Defence Anaesthetists Win Outstanding Certificate of Honour
January 19, 2012, London, UK. Press Dispensary. Today (Friday) 138 Regular and Reserve Defence Anaesthetists from the Royal Navy, the Royal Army Medical Corps and the Royal Air Force will receive the Pask Award for their services in Afghanistan since the beginning of the conflict in October 2001. The Award will be made by the Council of the Association of Anaesthetists of Great Britain and Ireland (AAGBI) at their Winter Scientific Meeting held in London.
Defence Anaesthetists are a crucial part of the medical team in Afghanistan. Initially a small number worked to support Special Forces with forward resuscitation and critical care evacuation. Since early 2002 they have been part of the coalition of up to 42 Nations who have contributed to the International Stabilisation Assistance Force (ISAF). Consultants and later in the mission, trainees, have been deployed to provide medical support to combat and security operations.
These teams have led advances in care, which have seen a great many unexpected survivors from trauma. This has heralded the lowest mortality amongst casualties in any conflict to date. Key to that has been the involvement of the anaesthetist at every stage of the evacuation chain from pre-hospital care, resuscitation, anaesthesia, intensive care, pain management and aeromedical evacuation, through to command roles as Deployed Medical Directors.
Group Captain, Neil McGuire, the AAGBI Defence Anaesthesia representative commented: “Many Defence Anaesthetists have seen more severe trauma in a single day than many civilian anaesthetists will see in an entire career, with as many as three major incidents in a 24 hour period being experienced on occasions”.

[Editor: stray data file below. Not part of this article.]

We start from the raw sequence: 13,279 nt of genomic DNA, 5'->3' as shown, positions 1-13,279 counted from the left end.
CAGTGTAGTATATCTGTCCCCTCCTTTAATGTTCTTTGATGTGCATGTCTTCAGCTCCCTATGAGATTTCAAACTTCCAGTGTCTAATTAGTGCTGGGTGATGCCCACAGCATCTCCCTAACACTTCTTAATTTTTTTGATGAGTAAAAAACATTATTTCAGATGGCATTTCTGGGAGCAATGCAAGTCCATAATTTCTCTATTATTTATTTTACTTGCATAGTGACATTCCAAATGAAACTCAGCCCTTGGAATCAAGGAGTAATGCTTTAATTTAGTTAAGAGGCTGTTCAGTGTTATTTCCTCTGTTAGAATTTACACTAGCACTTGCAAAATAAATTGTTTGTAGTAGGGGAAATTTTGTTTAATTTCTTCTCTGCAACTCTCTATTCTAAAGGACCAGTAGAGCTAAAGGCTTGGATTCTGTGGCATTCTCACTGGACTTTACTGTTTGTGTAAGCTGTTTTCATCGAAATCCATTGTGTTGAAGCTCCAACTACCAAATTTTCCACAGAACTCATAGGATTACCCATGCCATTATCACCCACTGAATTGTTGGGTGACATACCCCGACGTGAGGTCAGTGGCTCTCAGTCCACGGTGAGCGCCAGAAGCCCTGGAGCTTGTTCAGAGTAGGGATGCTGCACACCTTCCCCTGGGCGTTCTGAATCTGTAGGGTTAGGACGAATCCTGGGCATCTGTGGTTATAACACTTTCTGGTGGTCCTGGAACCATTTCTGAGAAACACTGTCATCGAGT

The outstanding dedication, courage and professionalism of this group of anaesthetists has led to this prestigious award.
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Notes for editors
About the AAGBI
The Association of Anaesthetists of Great Britain and Ireland (AAGBI) was founded in 1932. It’s the leading representative body for over 10,000 anaesthetists in the UK and overseas, and is one of the UK’s largest single grant providers for anaesthetic research. The AAGBI has a broad constitution that enables it to promote and advance education, safety and research in anaesthesia, as well as the professional aspects of the specialty and the welfare of individual anaesthetists.
About the Pask Award
The Pask Award was first instituted in 1977 for anaesthetists who had rendered distinguished service, either with gallantry in the performance of their clinical duties, in a single meritorious act or consistently and faithfully over a long period. The award was named after Professor E A Pask who had distinguished career in the Royal Air Force Medical Branch which included dangerous self experimentation, requiring considerable personal courage
About Edgar Alexander Pask (1913-1966)
Born in Derby and educated at the Rydal School, Pask won a scholarship to Downing College, Cambridge. There he obtained first class honours and a scholarship to the London Hospital, later becoming House Surgeon at Oxford until war broke out.
During the Second World War, he joined an experimental RAF team in Farnborough, where he allowed himself to be used as a guinea pig. To test lifejackets for the Royal Air Force, Pask was anaesthetised and thrown into deep water to investigate whether he rotated until his head was above the surface. The design of jacket examined is still in use.
Pask also helped to establish, through oxygen deprivation, that the greatest height for survival in a parachute jump is 30,000 feet. He designed a suit to protect against cold in the sea, and tested it himself by parachuting into the water.
After the war Pask became Reader in Anaesthetics at the University of Durham and was soon promoted to professor. He was awarded the OBE in 1944 and the John Snow Medal in 1946, and gave the Joseph Clover lecture at the Royal College of Surgeons.
For further information, please contact:
Stephanie Addington, Marketing and Communications Manager
The Association of Anaesthetists of Great Britain and Ireland (AAGBI)
Tel: 020 7631 8854